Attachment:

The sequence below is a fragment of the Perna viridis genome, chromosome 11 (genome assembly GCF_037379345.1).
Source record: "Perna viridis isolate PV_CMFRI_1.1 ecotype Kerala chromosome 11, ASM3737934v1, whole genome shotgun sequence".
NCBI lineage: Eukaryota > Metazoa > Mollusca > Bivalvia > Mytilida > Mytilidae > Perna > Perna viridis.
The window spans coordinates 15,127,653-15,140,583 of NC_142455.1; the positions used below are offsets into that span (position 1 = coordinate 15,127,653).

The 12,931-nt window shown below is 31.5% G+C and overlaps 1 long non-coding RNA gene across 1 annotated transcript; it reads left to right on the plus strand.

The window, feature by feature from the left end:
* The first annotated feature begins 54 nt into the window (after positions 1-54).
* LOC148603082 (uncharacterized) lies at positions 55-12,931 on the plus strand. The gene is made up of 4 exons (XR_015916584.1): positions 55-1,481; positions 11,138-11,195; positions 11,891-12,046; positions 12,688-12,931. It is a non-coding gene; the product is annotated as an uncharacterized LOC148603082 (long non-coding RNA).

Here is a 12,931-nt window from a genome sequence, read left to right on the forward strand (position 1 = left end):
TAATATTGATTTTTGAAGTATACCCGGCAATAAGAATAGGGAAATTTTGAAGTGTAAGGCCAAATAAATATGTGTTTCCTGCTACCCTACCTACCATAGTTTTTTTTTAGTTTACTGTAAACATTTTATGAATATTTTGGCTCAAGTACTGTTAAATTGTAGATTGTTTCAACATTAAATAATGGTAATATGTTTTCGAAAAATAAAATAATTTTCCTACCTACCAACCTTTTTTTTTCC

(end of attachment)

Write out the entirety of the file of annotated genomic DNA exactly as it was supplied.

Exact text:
The sequence below is a fragment of the Perna viridis genome, chromosome 11 (genome assembly GCF_037379345.1).
Source record: "Perna viridis isolate PV_CMFRI_1.1 ecotype Kerala chromosome 11, ASM3737934v1, whole genome shotgun sequence".
NCBI lineage: Eukaryota > Metazoa > Mollusca > Bivalvia > Mytilida > Mytilidae > Perna > Perna viridis.
The window spans coordinates 15,127,653-15,140,583 of NC_142455.1; the positions used below are offsets into that span (position 1 = coordinate 15,127,653).

The 12,931-nt window shown below is 31.5% G+C and overlaps 1 long non-coding RNA gene across 1 annotated transcript; it reads left to right on the plus strand.

The window, feature by feature from the left end:
* The first annotated feature begins 54 nt into the window (after positions 1-54).
* LOC148603082 (uncharacterized) lies at positions 55-12,931 on the plus strand. The gene is made up of 4 exons (XR_015916584.1): positions 55-1,481; positions 11,138-11,195; positions 11,891-12,046; positions 12,688-12,931. It is a non-coding gene; the product is annotated as an uncharacterized LOC148603082 (long non-coding RNA).

Here is a 12,931-nt window from a genome sequence, read left to right on the forward strand (position 1 = left end):
TAATATTGATTTTTGAAGTATACCCGGCAATAAGAATAGGGAAATTTTGAAGTGTAAGGCCAAATAAATATGTGTTTCCTGCTACCCTACCTACCATAGTTTTTTTTTAGTTTACTGTAAACATTTTATGAATATTTTGGCTCAAGTACTGTTAAATTGTAGATTGTTTCAACATTAAATAATGGTAATATGTTTTCGAAAAATAAAATAATTTTCCTACCTACCAACCTTTTTTTTTCC